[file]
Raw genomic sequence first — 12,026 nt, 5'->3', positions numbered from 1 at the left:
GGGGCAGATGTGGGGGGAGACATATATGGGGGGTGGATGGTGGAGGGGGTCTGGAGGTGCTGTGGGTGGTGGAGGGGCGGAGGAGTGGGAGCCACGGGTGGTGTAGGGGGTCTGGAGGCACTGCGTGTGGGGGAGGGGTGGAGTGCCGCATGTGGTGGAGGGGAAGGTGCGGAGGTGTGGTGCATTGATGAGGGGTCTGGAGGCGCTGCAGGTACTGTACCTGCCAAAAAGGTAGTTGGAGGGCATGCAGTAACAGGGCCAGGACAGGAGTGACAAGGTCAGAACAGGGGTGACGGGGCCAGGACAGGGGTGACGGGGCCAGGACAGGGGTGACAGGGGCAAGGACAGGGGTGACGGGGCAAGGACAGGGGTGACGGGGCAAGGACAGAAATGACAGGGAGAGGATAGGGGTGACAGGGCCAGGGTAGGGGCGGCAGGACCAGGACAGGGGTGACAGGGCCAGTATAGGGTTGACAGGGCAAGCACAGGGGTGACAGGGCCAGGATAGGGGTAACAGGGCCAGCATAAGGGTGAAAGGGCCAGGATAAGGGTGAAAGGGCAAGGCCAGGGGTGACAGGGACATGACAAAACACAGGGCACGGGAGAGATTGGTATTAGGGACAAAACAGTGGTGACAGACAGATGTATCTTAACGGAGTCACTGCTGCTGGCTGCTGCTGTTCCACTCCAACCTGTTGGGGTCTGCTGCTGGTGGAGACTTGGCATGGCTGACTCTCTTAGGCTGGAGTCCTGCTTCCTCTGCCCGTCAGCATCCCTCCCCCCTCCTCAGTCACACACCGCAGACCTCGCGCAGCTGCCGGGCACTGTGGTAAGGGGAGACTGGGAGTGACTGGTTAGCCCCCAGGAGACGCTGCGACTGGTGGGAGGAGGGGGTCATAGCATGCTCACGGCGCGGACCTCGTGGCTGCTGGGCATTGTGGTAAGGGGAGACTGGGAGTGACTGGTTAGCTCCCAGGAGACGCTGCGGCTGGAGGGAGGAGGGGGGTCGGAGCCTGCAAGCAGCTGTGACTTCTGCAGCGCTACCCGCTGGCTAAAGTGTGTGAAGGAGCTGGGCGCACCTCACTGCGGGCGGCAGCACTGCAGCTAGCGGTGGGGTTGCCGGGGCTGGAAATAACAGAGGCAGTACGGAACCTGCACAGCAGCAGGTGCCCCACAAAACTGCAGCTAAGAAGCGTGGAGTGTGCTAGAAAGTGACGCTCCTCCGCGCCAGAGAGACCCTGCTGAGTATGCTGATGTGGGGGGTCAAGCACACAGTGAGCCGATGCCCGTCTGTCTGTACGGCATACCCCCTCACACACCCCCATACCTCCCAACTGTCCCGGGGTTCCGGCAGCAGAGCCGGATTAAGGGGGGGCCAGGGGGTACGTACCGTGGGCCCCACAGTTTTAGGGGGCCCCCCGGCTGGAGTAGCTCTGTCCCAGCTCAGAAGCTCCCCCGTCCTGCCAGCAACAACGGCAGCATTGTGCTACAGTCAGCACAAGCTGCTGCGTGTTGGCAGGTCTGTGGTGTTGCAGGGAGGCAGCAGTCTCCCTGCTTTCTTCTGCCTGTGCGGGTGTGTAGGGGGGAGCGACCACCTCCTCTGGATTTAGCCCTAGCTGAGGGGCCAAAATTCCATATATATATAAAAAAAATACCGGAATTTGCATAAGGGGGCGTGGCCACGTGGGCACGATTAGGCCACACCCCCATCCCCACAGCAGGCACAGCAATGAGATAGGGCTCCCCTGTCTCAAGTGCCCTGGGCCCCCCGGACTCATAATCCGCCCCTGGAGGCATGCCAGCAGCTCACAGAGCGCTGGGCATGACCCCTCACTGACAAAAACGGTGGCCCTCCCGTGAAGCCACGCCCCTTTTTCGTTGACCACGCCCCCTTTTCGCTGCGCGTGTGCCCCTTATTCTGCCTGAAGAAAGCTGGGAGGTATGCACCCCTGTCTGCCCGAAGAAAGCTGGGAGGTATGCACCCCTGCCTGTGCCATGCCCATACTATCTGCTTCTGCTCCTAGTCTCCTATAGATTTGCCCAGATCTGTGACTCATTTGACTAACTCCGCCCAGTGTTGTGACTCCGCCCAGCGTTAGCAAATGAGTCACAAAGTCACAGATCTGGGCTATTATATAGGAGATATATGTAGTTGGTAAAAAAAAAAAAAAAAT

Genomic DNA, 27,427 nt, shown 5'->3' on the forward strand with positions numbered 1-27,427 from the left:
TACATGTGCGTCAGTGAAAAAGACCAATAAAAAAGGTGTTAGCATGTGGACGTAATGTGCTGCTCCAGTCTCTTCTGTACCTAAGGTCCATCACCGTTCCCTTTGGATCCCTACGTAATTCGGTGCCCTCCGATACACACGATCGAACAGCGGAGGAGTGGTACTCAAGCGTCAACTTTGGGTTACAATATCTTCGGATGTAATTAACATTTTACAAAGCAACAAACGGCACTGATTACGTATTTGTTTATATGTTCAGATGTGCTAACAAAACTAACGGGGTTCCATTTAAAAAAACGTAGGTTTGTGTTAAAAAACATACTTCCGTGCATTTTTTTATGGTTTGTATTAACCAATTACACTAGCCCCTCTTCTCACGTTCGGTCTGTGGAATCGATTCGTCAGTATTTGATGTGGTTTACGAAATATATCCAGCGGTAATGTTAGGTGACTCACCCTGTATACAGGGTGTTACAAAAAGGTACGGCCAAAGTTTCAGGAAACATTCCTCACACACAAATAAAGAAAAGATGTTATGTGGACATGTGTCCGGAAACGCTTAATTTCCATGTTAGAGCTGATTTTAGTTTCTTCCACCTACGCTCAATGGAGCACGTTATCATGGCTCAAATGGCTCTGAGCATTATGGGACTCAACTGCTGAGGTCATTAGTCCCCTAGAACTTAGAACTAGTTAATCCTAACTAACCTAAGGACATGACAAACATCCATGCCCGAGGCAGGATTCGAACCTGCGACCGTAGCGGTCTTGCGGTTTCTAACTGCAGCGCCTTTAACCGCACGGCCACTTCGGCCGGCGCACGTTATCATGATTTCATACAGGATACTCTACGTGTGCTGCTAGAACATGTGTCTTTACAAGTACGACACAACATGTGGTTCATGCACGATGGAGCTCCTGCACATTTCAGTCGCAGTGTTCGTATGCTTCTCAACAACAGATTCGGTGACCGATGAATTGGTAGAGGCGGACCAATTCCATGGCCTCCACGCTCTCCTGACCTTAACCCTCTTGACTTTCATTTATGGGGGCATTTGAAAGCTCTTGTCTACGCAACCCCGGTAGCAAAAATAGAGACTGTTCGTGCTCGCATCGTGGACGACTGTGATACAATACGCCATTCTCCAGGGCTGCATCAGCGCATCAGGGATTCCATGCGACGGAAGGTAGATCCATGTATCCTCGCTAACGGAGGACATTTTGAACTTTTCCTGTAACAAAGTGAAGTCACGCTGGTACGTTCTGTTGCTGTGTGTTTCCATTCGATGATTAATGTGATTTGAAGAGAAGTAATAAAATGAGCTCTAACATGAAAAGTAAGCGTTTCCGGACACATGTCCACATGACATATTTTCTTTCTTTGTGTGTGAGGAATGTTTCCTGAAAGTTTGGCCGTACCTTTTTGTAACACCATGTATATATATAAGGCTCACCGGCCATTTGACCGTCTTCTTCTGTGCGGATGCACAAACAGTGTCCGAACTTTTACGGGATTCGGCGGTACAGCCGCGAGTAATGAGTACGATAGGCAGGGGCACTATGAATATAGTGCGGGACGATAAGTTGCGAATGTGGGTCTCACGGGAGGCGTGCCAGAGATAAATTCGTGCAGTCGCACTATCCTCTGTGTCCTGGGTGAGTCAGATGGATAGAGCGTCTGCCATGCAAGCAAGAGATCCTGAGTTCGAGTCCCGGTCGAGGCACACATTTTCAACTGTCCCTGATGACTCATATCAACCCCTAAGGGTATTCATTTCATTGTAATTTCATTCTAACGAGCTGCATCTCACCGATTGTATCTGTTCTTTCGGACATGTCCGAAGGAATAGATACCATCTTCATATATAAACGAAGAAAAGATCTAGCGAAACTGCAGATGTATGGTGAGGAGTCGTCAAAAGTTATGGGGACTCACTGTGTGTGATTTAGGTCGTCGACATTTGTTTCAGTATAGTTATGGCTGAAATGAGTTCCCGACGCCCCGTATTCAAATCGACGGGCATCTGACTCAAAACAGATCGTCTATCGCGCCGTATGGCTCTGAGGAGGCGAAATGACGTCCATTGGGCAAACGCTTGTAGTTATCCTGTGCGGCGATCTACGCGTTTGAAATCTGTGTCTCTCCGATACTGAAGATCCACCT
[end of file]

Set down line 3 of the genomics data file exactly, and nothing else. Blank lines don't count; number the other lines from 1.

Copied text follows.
Genomic DNA, 27,427 nt, shown 5'->3' on the forward strand with positions numbered 1-27,427 from the left: